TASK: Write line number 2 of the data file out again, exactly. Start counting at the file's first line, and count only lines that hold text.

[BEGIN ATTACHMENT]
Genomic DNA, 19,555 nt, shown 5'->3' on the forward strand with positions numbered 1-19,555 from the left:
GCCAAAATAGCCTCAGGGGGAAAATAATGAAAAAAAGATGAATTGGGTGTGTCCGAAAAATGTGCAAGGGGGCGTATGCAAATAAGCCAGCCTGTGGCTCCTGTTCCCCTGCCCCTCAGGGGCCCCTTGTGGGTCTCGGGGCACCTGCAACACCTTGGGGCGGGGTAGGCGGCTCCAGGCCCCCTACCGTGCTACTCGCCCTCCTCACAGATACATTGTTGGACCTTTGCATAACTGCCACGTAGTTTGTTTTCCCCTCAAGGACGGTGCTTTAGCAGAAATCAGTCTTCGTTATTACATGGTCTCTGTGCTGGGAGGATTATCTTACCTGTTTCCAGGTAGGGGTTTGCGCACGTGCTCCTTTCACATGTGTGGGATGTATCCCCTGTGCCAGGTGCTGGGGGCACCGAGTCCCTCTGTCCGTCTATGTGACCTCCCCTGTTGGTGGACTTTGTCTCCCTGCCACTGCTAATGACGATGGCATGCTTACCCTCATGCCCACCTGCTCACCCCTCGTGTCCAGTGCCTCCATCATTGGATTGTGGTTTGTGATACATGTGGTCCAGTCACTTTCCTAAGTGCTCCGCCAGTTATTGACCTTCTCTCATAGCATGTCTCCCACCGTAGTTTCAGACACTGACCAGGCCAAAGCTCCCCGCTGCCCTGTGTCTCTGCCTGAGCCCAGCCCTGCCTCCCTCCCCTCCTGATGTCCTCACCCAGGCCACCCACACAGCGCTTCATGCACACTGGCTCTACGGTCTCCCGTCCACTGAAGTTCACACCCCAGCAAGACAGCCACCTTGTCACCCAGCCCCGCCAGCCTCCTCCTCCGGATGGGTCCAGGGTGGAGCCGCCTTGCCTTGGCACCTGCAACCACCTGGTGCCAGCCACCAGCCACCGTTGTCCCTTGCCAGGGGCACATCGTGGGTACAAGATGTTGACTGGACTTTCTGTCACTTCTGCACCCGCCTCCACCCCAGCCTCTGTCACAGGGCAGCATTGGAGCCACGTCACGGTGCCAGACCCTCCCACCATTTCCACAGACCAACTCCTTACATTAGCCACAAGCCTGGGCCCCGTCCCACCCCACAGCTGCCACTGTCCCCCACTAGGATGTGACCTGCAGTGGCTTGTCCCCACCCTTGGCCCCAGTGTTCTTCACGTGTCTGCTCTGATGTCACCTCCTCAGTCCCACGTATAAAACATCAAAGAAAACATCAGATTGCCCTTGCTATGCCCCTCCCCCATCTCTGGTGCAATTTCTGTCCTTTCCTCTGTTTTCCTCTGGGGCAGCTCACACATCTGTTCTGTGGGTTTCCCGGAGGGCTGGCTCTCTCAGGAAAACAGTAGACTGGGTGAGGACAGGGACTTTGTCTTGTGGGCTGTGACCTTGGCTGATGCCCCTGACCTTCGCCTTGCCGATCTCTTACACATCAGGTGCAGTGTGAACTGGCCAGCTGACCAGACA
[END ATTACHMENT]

GCCAAAATAGCCTCAGGGGGAAAATAATGAAAAAAAGATGAATTGGGTGTGTCCGAAAAATGTGCAAGGGGGCGTATGCAAATAAGCCAGCCTGTGGCTCCTGTTCCCCTGCCCCTCAGGGGCCCCTTGTGGGTCTCGGGGCACCTGCAACACCTTGGGGCGGGGTAGGCGGCTCCAGGCCCCCTACCGTGCTACTCGCCCTCCTCACAGATACATTGTTGGACCTTTGCATAACTGCCACGTAGTTTGTTTTCCCCTCAAGGACGGTGCTTTAGCAGAAATCAGTCTTCGTTATTACATGGTCTCTGTGCTGGGAGGATTATCTTACCTGTTTCCAGGTAGGGGTTTGCGCACGTGCTCCTTTCACATGTGTGGGATGTATCCCCTGTGCCAGGTGCTGGGGGCACCGAGTCCCTCTGTCCGTCTATGTGACCTCCCCTGTTGGTGGACTTTGTCTCCCTGCCACTGCTAATGACGATGGCATGCTTACCCTCATGCCCACCTGCTCACCCCTCGTGTCCAGTGCCTCCATCATTGGATTGTGGTTTGTGATACATGTGGTCCAGTCACTTTCCTAAGTGCTCCGCCAGTTATTGACCTTCTCTCATAGCATGTCTCCCACCGTAGTTTCAGACACTGACCAGGCCAAAGCTCCCCGCTGCCCTGTGTCTCTGCCTGAGCCCAGCCCTGCCTCCCTCCCCTCCTGATGTCCTCACCCAGGCCACCCACACAGCGCTTCATGCACACTGGCTCTACGGTCTCCCGTCCACTGAAGTTCACACCCCAGCAAGACAGCCACCTTGTCACCCAGCCCCGCCAGCCTCCTCCTCCGGATGGGTCCAGGGTGGAGCCGCCTTGCCTTGGCACCTGCAACCACCTGGTGCCAGCCACCAGCCACCGTTGTCCCTTGCCAGGGGCACATCGTGGGTACAAGATGTTGACTGGACTTTCTGTCACTTCTGCACCCGCCTCCACCCCAGCCTCTGTCACAGGGCAGCATTGGAGCCACGTCACGGTGCCAGACCCTCCCACCATTTCCACAGACCAACTCCTTACATTAGCCACAAGCCTGGGCCCCGTCCCACCCCACAGCTGCCACTGTCCCCCACTAGGATGTGACCTGCAGTGGCTTGTCCCCACCCTTGGCCCCAGTGTTCTTCACGTGTCTGCTCTGATGTCACCTCCTCAGTCCCACGTATAAAACATCAAAGAAAACATCAGATTGCCCTTGCTATGCCCCTCCCCCATCTCTGGTGCAATTTCTGTCCTTTCCTCTGTTTTCCTCTGGGGCAGCTCACACATCTGTTCTGTGGGTTTCCCGGAGGGCTGGCTCTCTCAGGAAAACAGTAGACTGGGTGAGGACAGGGACTTTGTCTTGTGGGCTGTGACCTTGGCTGATGCCCCTGACCTTCGCCTTGCCGATCTCTTACACATCAGGTGCAGTGTGAACTGGCCAGCTGACCAGACA